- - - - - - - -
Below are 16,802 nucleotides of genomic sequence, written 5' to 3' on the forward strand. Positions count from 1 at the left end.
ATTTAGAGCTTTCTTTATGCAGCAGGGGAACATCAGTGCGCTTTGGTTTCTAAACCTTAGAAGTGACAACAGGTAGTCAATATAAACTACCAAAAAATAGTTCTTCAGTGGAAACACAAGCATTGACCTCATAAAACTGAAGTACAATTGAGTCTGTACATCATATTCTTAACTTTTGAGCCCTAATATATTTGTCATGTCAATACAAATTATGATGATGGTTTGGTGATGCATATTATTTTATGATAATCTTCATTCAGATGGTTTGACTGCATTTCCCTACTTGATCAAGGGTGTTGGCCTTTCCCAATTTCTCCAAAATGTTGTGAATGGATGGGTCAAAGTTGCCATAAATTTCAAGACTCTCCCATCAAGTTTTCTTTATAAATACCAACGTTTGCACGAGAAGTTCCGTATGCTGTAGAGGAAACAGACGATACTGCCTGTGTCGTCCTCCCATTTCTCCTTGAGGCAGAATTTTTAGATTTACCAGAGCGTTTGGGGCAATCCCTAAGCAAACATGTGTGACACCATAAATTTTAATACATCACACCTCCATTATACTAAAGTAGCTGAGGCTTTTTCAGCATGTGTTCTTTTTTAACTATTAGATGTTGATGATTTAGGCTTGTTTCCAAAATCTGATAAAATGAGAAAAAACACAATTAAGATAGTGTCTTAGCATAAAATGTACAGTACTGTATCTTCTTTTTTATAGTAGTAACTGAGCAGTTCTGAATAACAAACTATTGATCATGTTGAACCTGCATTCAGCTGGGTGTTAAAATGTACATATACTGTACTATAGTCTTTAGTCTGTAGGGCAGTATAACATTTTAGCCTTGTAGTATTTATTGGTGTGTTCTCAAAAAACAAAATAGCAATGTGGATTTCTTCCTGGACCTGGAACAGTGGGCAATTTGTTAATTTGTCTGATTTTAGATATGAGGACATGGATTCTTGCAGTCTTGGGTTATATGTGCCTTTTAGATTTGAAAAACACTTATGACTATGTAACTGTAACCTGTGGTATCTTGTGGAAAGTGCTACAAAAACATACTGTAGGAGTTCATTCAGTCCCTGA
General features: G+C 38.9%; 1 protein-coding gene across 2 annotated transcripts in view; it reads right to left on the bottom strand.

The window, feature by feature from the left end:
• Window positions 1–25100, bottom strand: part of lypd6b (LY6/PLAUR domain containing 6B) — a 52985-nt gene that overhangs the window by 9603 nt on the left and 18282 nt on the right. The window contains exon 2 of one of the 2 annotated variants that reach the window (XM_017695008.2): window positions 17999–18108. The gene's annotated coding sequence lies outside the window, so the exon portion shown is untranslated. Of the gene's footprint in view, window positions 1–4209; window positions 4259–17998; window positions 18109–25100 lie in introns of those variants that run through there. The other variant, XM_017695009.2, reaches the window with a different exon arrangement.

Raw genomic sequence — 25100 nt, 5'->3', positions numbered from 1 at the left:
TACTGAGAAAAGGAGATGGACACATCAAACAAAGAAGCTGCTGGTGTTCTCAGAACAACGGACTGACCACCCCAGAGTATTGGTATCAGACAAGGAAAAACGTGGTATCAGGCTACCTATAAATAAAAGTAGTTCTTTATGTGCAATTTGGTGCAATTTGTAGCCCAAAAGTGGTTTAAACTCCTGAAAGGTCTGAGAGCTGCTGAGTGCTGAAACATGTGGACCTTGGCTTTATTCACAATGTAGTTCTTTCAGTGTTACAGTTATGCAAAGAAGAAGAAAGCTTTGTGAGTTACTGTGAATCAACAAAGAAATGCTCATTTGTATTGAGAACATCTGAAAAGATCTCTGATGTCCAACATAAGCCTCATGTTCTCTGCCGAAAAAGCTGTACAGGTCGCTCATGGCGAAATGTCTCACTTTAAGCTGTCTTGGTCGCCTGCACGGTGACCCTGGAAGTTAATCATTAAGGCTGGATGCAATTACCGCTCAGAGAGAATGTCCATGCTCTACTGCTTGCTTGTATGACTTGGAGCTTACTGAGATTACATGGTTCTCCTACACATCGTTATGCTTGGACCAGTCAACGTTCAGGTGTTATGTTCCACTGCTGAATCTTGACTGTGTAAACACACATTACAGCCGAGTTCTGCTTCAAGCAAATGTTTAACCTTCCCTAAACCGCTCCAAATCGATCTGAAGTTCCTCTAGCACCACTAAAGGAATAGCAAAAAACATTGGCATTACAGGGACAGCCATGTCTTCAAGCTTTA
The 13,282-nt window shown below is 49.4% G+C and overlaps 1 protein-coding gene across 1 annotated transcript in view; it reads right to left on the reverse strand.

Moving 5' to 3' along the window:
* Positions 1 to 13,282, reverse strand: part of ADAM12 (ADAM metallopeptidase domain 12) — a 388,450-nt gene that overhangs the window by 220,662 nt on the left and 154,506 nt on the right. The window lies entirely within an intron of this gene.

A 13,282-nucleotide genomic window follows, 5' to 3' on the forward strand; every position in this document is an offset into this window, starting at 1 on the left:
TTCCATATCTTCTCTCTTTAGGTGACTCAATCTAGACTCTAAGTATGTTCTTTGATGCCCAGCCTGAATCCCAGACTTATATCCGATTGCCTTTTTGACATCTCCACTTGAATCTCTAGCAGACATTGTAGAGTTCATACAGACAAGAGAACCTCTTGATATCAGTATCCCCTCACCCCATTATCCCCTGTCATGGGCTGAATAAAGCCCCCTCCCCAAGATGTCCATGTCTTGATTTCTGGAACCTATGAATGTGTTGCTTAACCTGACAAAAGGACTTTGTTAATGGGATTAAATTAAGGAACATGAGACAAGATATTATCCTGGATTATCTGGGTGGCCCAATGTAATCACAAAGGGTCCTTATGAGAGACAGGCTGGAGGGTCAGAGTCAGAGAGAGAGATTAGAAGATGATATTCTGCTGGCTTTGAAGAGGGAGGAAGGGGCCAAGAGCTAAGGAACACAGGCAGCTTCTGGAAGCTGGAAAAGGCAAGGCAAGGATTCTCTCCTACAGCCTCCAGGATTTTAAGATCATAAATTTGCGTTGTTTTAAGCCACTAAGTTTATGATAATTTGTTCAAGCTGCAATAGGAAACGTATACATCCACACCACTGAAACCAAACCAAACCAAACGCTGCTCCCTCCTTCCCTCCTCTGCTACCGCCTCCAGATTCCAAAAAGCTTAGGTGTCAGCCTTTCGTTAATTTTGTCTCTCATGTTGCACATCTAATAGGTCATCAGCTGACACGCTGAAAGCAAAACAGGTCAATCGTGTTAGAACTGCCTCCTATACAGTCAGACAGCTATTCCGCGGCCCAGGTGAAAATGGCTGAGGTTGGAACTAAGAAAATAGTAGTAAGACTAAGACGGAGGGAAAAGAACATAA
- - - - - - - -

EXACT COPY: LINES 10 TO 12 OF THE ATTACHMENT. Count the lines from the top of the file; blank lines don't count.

* Positions 1 to 13,282, reverse strand: part of ADAM12 (ADAM metallopeptidase domain 12) — a 388,450-nt gene that overhangs the window by 220,662 nt on the left and 154,506 nt on the right. The window lies entirely within an intron of this gene.

A 13,282-nucleotide genomic window follows, 5' to 3' on the forward strand; every position in this document is an offset into this window, starting at 1 on the left:
TTCCATATCTTCTCTCTTTAGGTGACTCAATCTAGACTCTAAGTATGTTCTTTGATGCCCAGCCTGAATCCCAGACTTATATCCGATTGCCTTTTTGACATCTCCACTTGAATCTCTAGCAGACATTGTAGAGTTCATACAGACAAGAGAACCTCTTGATATCAGTATCCCCTCACCCCATTATCCCCTGTCATGGGCTGAATAAAGCCCCCTCCCCAAGATGTCCATGTCTTGATTTCTGGAACCTATGAATGTGTTGCTTAACCTGACAAAAGGACTTTGTTAATGGGATTAAATTAAGGAACATGAGACAAGATATTATCCTGGATTATCTGGGTGGCCCAATGTAATCACAAAGGGTCCTTATGAGAGACAGGCTGGAGGGTCAGAGTCAGAGAGAGAGATTAGAAGATGATATTCTGCTGGCTTTGAAGAGGGAGGAAGGGGCCAAGAGCTAAGGAACACAGGCAGCTTCTGGAAGCTGGAAAAGGCAAGGCAAGGATTCTCTCCTACAGCCTCCAGGATTTTAAGATCATAAATTTGCGTTGTTTTAAGCCACTAAGTTTATGATAATTTGTTCAAGCTGCAATAGGAAACGTATACATCCACACCACTGAAACCAAACCAAACCAAACGCTGCTCCCTCCTTCCCTCCTCTGCTACCGCCTCCAGATTCCAAAAAGCTTAGGTGTCAGCCTTTCGTTAATTTTGTCTCTCATGTTGCACATCTAATAGGTCATCAGCTGACACGCTGAAAGCAAAACAGGTCAATCGTGTTAGAACTGCCTCCTATACAGTCAGACAGCTATTCCGCGGCCCAGGTGAAAATGGCTGAGGTTGGAACTAAGAAAATAGTAGTAAGACTAAGACGGAGGGAAAAGAACATAA